More debt for Canadians, corporations

By John Powell | October 11, 2011 | Last updated on October 11, 2011

  • Clients in debt? Here’s help

    Everyone is feeling the pinch.

    According to two separate reports, individual Canadians and corporations are having more and more trouble trying to gain ground in this weak economy.

    According to a Conference Board survey, of the 49 industries covered in the board’s leading indicator of industry profitability index, more than half (28) posted a drop in their indexes last month with small and medium-sized businesses feeling the brunt of the downturn.

    Even though the domestic economy started the third quarter on a positive note, the weakness in the outlook for corporate profitability implies greater risks for economic growth going forward, the Conference Board said.

    Sliding commodity prices has caused many oil companies to re-evaluate their expansion plans and weaker demand, lower prices has led to drops in the profitability indexes of the oil and gas extraction, mining, and utilities industries last month.

    Meanwhile, pessimistic about the labour market, most Canadian consumers are scaling back their spending.

    In response, retail sales have dropped 0.6%.

    The negative spending news comes on the heels of a new study from TD Bank that suggests debt accumulation has been rising faster among those 65 and over than for the population as a whole.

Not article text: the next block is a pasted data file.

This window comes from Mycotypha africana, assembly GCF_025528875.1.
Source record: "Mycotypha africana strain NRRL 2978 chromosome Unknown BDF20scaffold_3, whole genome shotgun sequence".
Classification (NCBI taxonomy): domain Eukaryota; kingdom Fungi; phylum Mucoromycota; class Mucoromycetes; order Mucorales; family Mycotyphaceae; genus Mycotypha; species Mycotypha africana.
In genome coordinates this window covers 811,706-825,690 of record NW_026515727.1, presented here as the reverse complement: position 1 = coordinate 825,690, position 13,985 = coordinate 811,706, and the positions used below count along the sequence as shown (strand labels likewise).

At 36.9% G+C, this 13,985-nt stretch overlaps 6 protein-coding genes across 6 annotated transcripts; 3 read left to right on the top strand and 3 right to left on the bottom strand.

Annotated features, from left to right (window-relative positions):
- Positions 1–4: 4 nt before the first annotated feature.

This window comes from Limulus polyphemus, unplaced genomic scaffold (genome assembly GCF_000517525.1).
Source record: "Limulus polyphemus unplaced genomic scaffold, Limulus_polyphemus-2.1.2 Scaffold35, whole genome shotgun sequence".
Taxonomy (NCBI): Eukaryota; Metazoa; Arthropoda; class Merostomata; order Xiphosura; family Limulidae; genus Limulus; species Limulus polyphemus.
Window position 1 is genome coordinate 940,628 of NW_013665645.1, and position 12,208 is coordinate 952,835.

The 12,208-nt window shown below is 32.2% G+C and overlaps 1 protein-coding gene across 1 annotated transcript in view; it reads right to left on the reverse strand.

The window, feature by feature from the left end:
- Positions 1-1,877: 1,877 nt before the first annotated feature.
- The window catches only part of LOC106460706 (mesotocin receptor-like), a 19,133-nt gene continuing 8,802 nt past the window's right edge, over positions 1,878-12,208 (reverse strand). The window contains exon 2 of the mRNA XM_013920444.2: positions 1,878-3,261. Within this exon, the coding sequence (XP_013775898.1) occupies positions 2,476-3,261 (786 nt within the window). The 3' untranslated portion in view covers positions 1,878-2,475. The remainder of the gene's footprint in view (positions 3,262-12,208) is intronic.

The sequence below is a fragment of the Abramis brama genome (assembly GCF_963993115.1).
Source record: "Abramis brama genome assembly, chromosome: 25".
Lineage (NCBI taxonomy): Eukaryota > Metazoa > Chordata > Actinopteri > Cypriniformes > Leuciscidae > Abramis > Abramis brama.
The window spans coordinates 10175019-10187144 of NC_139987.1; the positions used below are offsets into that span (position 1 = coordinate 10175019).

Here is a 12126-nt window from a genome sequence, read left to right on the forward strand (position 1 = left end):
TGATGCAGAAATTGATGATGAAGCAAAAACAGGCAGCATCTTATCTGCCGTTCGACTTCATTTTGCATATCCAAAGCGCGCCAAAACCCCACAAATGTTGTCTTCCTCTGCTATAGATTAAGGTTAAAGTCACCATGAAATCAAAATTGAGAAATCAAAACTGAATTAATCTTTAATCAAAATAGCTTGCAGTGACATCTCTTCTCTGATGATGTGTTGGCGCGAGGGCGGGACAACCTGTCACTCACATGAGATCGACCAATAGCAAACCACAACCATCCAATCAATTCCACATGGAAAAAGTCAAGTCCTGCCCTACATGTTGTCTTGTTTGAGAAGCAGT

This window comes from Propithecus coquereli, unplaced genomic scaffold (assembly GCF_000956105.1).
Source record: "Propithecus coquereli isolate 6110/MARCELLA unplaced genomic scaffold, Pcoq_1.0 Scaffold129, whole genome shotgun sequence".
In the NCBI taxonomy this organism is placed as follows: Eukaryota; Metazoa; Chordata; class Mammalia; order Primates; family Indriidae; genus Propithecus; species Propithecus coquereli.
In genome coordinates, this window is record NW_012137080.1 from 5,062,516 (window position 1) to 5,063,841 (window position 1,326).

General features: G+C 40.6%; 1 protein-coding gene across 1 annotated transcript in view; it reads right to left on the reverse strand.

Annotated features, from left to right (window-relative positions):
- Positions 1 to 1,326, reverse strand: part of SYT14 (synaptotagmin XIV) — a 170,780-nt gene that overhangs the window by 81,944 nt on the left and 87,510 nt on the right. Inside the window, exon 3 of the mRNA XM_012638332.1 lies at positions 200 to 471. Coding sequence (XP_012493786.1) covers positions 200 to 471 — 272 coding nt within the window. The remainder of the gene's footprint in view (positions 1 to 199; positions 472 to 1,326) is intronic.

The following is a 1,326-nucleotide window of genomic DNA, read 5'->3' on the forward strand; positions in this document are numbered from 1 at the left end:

The bank believes even though those who are preparing for retirement usually shy away from acquiring new debts, older Canadians have been buying up more and more property due to the low interest rates.

    The latest figures from Statistics Canada shows that debt to income rose to a record high 149% in the second quarter. But the surprise is that Canadians 65 years and older are among the most active in the credit market. .

    With a squeeze on the value of their investments in recent years and rising food and energy costs, many seniors have resorted to so-called reverse mortgages to help finance their lifestyles. Such loans are becoming increasingly popular and allow people over 55 to borrow against their home’s equity to get money for renovations, travel, paying off other debts and day to day living expenses. Borrowers keep full ownership of their homes and can continue living in them with no repayments until they sell or move out. However, the debt piles up.

    As well, much of the debt appears to be going into purchases of real estate, including second properties, and debt used to fund asset accumulation is more sustainable than taking on debt to buy consumer goods. Still, the paper points out that seniors risk over-extending themselves, since property values go up and down, but debt remains.

    And not all the debt is going into real estate. The research shows seniors have also been buying more, or more expensive automobiles.

    With low savings rates, inadequate pensions, volatility in the stock markets and longer life spans needing to be financed, Burleton says studies show that many seniors already face the prospect of a declining standard of living.

    – with files from the Canadian Press.

  • Clients in debt? Here’s help

    John Powell